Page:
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While health care steals the spotlight, Stolen Valor Act struck down

June 28, 2012 by Holly Munson


Most of the media on Thursday was mesmerized by the theatrics surrounding the landmark Supreme Court ruling on the Affordable Care Act. But the court issued a ruling on another contested law--one with intriguing constitutional plot twists and a colorful character in the starring role.

White House photo by Pete Souza.

In United States v. Alvarez, at issue was whether the Stolen Valor Act, which made it a federal misdemeanor to falsely represent yourself as a recipient of any U.S. military decoration or medal, violates free speech.

In the Supreme Court's opinion today, the justices ruled 6-3 that the Stolen Valor Act violated the First Amendment.

The case arose from one Xavier Alvarez. In 2007, newly elected to the board of directors of a the Three Valleys Municipal Water District, Alvarez introduced himself as a meeting like this:

"I'm a retired marine of 25 years. I retired in the year 2001. Back in 1987, I was awarded the Congressional Medal of Honor. I got wounded many times by the same guy. I'm still around."

As the opinion from the federal court case that preceded the Supreme Court hearing so plainly put it, the facts were these:

"Alvarez has never been awarded the Congressional Medal of Honor, nor has he spent a single day as a marine or in the service of any other branch of the United States armed forces. In short, with the exception of 'I'm still around,' his self-introduction was nothing but a series of bizarre lies. ... Apparently, Alvarez makes a hobby of lying about himself to make people think he is 'a psycho from the mental ward with Rambo stories.'"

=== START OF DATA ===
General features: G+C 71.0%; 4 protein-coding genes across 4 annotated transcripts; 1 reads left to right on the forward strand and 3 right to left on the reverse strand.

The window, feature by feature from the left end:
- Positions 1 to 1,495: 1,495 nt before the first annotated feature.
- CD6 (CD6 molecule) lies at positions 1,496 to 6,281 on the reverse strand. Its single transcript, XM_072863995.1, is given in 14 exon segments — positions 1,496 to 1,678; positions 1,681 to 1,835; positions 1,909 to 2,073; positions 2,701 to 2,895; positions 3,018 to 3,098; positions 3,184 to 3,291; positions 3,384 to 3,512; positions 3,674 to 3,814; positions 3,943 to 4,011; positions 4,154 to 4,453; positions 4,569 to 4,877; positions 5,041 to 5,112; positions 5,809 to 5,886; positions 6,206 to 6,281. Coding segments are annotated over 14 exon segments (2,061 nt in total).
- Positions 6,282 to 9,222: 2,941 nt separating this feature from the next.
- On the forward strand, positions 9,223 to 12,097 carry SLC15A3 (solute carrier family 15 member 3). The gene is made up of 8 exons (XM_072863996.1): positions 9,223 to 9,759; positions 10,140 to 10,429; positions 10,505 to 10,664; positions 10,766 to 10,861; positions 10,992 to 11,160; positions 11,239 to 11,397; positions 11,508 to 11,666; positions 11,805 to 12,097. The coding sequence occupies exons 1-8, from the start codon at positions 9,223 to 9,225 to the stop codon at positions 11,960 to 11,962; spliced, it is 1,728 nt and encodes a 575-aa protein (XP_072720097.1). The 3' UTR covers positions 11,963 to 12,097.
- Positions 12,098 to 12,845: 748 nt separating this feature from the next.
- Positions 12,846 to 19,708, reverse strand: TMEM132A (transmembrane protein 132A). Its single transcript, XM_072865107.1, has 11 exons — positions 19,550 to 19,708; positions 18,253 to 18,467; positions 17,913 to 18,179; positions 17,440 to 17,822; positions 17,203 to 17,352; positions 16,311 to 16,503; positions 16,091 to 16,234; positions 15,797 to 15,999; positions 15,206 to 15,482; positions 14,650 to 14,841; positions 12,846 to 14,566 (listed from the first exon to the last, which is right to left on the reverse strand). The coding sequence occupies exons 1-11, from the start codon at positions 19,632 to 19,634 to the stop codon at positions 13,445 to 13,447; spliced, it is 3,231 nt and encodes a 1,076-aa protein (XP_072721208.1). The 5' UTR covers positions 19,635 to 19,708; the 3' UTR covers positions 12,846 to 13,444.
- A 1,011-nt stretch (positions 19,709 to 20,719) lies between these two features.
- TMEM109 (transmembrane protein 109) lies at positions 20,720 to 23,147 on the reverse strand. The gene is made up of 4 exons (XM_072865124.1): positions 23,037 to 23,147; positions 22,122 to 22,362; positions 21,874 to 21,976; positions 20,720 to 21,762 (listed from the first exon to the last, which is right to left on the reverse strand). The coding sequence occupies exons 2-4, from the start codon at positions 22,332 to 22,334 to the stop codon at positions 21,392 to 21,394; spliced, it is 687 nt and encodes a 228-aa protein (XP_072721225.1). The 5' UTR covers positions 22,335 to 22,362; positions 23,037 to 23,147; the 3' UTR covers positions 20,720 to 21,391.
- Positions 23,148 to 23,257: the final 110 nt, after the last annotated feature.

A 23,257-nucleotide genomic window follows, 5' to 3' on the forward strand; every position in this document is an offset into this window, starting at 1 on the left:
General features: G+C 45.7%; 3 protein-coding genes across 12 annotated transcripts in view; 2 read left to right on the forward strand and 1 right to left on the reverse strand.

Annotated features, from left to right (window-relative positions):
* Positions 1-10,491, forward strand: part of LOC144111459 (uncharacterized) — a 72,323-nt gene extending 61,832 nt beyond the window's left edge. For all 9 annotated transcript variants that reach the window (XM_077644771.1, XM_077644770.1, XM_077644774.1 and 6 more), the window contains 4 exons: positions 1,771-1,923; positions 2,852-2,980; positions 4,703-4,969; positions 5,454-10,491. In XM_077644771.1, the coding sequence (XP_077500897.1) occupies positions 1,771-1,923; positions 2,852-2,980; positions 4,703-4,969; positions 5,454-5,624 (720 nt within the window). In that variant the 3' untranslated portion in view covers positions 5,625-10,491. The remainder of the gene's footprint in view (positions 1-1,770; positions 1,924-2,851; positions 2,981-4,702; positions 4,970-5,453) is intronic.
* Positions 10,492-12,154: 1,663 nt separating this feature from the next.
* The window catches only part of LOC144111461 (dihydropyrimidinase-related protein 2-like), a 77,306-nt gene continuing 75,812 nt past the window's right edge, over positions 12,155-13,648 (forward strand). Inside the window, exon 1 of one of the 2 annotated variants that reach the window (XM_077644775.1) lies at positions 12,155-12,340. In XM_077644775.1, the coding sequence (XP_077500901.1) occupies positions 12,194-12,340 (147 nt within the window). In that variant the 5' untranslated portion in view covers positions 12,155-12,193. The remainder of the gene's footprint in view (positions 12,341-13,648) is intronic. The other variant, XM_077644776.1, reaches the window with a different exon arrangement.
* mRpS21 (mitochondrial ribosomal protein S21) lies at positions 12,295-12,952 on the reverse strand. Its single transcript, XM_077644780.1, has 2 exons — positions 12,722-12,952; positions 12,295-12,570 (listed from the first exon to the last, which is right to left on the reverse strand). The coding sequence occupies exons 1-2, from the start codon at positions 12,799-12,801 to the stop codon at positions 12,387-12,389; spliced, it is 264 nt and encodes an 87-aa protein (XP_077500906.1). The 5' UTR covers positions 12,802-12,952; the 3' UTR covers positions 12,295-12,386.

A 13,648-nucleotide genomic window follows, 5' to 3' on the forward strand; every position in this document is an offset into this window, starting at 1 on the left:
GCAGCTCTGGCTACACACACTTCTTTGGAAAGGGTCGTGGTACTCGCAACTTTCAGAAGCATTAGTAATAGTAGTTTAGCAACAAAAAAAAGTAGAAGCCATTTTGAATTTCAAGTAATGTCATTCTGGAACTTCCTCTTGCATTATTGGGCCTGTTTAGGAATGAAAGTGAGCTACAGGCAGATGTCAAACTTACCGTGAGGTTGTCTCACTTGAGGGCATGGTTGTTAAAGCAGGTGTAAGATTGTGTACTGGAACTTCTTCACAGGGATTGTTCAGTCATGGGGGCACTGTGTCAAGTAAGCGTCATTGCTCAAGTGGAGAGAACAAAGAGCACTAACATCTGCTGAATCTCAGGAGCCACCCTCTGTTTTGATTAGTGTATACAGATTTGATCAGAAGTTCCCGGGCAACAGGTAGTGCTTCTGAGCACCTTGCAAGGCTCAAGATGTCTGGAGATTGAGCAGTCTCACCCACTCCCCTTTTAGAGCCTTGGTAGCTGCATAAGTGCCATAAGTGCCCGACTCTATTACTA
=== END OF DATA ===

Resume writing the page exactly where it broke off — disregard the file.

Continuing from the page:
This series of "bizarre lies," according to the opinion, included these:

  • He claimed to have rescued an ambassador during the Iranian hostage crisis, and that he had been shot in the back as he returned to the embassy to save the American flag.
  • He reportedly claimed that he was a Vietnam veteran helicopter pilot who had been shot down but then, with the help of his buddies, was able to get the chopper back into the sky.
  • He claimed to have played hockey for the Detroit Red Wings.
  • He claimed to have worked as a police officer (who was fired for using excessive force).
  • He claimed to have been secretly married to a Mexican starlet.

After the FBI obtained a recording of the water district board meeting, Alvarez was indicted for violating the Stolen Valor Act. According to the 9th U.S. Circuit Court of Appeals, Alvarez is the first person to be charged and convicted under the present version of the act.

The Supreme Court's ruling striking down the Stolen Valor Act concluded that even false statements like Alvarez's qualified as protected speech under the First Amendment. SCOTUSblog's Tejinder Singh offered analysis:

"The plurality reasoned that, with only narrow exceptions, content-based restrictions on speech face strict scrutiny, and are therefore almost always unconstitutional. False statements of fact do not fall within one of these exceptions, and so the Stolen Valor Act can survive strict scrutiny only if it is narrowly tailored to a compelling government interest. The Court concluded that the Stolen Valor Act is unconstitutional because the Government had not shown that the statute is necessary to protect the integrity of the system of military honors--the interest the Government had identified in support of the Act."

To achieve those same interests, Singh also noted, Congress may be able to rewrite the law more narrowly to avoid violating protected speech--no matter how bizarre it may be.


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